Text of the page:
SJC orders indefinite, unpaid suspension for Judge Thomas Estes 

  • Don Treeger / The Republican Don Treeger / The Republican

Published: 5/24/2018 10:21:09 AM

BOSTON — The state’s highest court ordered Thursday that Judge Thomas Estes not only be publicly censured but that he be suspended indefinitely without pay for engaging in sexual acts with a social worker in his courthouse chambers.

Estes, 50, of Northampton, who served as the presiding judge in Eastern Hampshire District Court in Belchertown, admitted he had a sexual relationship with a licensed clinical social worker who was hired to help launch a specialty court program in Pittsfield.

Prior to an April Supreme Judicial Court hearing on the matter, the Commission on Judicial Conduct recommended a public censure and indefinite unpaid suspension to allow the executive and legislative branches time to consider whether Estes should keep his judicial office. Estes and his attorney, David Hoose of Northampton, sought a four-month unpaid suspension.

“Clearly, the judge’s misconduct has damaged the esteem of the judicial office in the public’s eye,” the justices ruled. “The sanction we impose is severe not because we seek to punish the judge severely, but because, like the commission, we seriously question whether he can command the respect and authority essential to the performance of his judicial function.”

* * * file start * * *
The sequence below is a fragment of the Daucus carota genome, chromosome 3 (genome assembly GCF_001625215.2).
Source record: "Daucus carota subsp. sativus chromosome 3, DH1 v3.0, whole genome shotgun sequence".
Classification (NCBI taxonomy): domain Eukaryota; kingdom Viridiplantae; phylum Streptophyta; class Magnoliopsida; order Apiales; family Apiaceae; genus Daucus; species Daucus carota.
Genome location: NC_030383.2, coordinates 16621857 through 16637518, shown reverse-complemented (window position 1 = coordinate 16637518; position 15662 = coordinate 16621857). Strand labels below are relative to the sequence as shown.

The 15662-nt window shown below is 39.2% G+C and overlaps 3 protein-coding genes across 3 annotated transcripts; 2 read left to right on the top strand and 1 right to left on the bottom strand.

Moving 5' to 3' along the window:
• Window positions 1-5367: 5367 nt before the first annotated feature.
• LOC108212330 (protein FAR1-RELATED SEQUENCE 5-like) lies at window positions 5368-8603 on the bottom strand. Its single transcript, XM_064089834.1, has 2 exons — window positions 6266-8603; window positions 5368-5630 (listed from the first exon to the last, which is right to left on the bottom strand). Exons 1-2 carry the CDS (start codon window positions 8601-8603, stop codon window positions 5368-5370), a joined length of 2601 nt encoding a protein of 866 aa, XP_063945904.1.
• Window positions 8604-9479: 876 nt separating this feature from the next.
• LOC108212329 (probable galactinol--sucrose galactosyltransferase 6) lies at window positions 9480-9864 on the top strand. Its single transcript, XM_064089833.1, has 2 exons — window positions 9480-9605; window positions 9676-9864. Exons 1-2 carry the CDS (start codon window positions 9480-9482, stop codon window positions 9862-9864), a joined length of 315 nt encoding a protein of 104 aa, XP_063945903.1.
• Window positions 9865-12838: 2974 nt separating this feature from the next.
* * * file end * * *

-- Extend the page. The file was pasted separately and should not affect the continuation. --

The suspension will begin June 15.

Hoose said they are disappointed in the decision and that Estes is weighing his options.

The social worker, Tammy Cagle, was removed from her position at Behavioral Health Network Inc. last spring. Estes denies allegations Cagle made in a federal lawsuit, including that he coerced her into performing oral sex on him and played a role in getting her removed from the drug court when she tried to end the relationship.

Estes claimed the relationship was consensual. He said Cagle initiated their first encounter and was the one who wanted to continue their relationship.

Hoose said his client had suffered immensely from the affair becoming public, and told the justices in April that Estes’ relationship with Cagle never impacted his judicial duties and shouldn’t cause him to lose his career.

Cagle’s lawyer applauded the court’s decision.

“My client is gratified that the SJC has recognized that no matter how powerful you are, you cannot abuse the public trust,” Lenny Kesten said.

While the decision prevents Estes from working as a judge, only the governor and lawmakers can officially remove him from the bench.

Republican Gov. Charlie Baker told reporters Thursday that Estes “shouldn’t be behind the bench” and called the indefinite suspension and censure a “pretty good start.”

Lawmakers could either impeach Estes or issue a “bill of address” calling for his removal.

Baker and the Governor’s Council would both have to sign off on a bill of address to strip Estes from the bench.

It’s only the fourth time the state’s high court has imposed such a sanction on a judge. The last time a Massachusetts judge was removed through a bill of address was Judge Jerome Troy, of the Dorchester District Court, in 1973.

Estes, a former public defender, was nominated by Gov. Deval Patrick in 2014. He was the first justice of the Eastern Hampshire District Court before he was confined to administrative duties last year.

He also came under fire in 2016 when he sentenced a former high school athlete to probation after the athlete pleaded guilty to sexually assaulting two classmates. The case drew parallels to that of former Stanford University swimmer Brock Turner, who got just six months in jail for a sexual assault conviction.

The Associated Press contributed to this report.

Emily Cutts can be reached at


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